However, I completely agree with you on throwing surprises at the reader. Fun to come upon while reading, and always fun to create when writing. Those I love the most are ones you hadn’t planned or thought about but which just come to you while writing.

    Thanks again for a great post, Jill. As another blogger said, I love how you integrate such great ideas/tips into your blog that are based on your own real world experiences.

    Have a wonderful weekend! And enjoy that extra hour of sleep on Sunday morning 🙂

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    • Thanks, Dave! Love your comment relating to surprises, “Ack!” That’s exactly how I feel. 🙂 Like you, I love when those surprises happen in my writing. It’s exciting when my character surprises me by his or her action. Have a great weekend too! Oh yes, I’ll enjoy that extra hour of sleep…you do the same.

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  12. So many things can generate that something extra in our writing…even a leaky pipe. Great post!

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  13. LOL. I would have panicked too. Hopefully after I shut the water main off. As for surprises in books, love them and hate them. But love or hate at least they aren’t boring.. I love coming here. Seems I’m reminded of good writing techniques every time. Thanks, Jill.

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  14. I think surprise is a useful writing tool in moderation. Much better though is suspense and the sense of the story building towards an endgame. I’ve read several (new author) books recently which plod along pleasantly enough but with which I’ve lost interest in as a result.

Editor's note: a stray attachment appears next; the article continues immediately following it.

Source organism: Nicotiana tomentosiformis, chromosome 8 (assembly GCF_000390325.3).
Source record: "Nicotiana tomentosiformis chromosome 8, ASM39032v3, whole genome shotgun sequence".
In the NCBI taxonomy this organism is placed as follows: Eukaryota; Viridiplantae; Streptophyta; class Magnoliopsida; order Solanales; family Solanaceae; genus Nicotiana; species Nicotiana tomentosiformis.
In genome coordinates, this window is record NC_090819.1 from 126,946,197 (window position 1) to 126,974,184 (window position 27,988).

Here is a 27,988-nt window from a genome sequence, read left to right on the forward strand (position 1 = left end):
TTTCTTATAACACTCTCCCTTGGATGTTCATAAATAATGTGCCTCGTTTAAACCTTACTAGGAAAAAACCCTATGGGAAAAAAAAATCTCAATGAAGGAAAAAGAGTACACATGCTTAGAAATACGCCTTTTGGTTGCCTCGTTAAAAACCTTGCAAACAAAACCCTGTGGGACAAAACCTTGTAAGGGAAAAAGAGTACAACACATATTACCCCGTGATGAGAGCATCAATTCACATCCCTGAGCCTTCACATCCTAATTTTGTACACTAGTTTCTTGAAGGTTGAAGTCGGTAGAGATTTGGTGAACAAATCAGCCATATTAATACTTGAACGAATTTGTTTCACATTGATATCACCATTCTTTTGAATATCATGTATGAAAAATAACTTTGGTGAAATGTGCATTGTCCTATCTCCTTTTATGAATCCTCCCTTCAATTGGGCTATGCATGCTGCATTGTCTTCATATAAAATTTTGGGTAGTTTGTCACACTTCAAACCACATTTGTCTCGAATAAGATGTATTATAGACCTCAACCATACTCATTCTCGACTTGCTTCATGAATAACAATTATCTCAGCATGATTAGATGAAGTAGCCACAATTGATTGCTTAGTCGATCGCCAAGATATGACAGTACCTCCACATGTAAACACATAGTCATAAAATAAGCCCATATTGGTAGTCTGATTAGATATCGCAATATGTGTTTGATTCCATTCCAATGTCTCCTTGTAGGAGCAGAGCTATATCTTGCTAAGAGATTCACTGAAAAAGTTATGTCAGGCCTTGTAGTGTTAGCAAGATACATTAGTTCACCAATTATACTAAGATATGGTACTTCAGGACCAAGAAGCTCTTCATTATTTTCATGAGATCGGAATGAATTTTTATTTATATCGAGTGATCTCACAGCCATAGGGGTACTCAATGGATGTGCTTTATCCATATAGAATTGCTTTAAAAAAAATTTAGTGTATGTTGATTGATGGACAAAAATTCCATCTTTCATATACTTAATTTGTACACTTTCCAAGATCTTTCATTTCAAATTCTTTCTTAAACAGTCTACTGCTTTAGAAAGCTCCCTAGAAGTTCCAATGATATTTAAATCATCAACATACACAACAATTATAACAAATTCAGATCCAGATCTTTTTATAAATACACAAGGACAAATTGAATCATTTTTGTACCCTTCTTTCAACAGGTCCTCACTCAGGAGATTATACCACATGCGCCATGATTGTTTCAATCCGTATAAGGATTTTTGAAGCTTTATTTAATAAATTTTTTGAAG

Happily the only leak I’ve been involved in recently was from my apartment into the apartment below, much better than the other way around!

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    • You’re right, Roy, moderation is the key with surprises. Oh yes, leaking into the apartment below is much better, at least for you. Hopefully you’re on the top floor so you won’t ever be the unlucky recipient. 🙂

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  15. Another excellent post, Jill. In books, as in life, some surprises are very good, but others are too much. I like a scene’s worth of challenge and intensity, but an hour’s worth in life is too much, and some books go over the top and falsely drive the reader over the edge.
    p.s. At out Girl Cousins’ reunion, one cousin who shall remain nameless, stopped up 3 of the bathroom toilets during the visit…and each time she called for help but didn’t stay to help clean up the mess. One of the other cousins asked me what I’d do with such a character in a short story, and I said I’d have to kill her. In a horrible Porta-Potty accident at a park, maybe.

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    • Thank you for your kind words, Marylin. LOL! What a great idea…”a horrible Porta-Potty accident at the park.” Hilarious! You know, I’ve always had a fear of getting stuck in one of those things. 🙂

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  16. A dry laptop is one of life’s essentials, Jill. Glad you could put such a positive spin on the experience 🙂

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  17. Surprises are good, especially if they are pleasant surprises. However, sometimes the bad ones come with valuable lessons and life changing moments. I’m so sorry about your pipe problem but then again look how you turned that liability into a writing asset! Clever girl. 🙂

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    • Thanks, Dor! I hope people didn’t get the impression that I don’t like any kind of surprise. I do love the surprise of an unpredicted snow fall, a phone call from an old friend, or a smile from a stranger when I need one. I don’t enjoy surprises that disrupt my routine, but I guess they are all part of life. I’m so sorry for the recent loss of your dog, I know your heart is hurting. My thoughts and prayers are with you. xo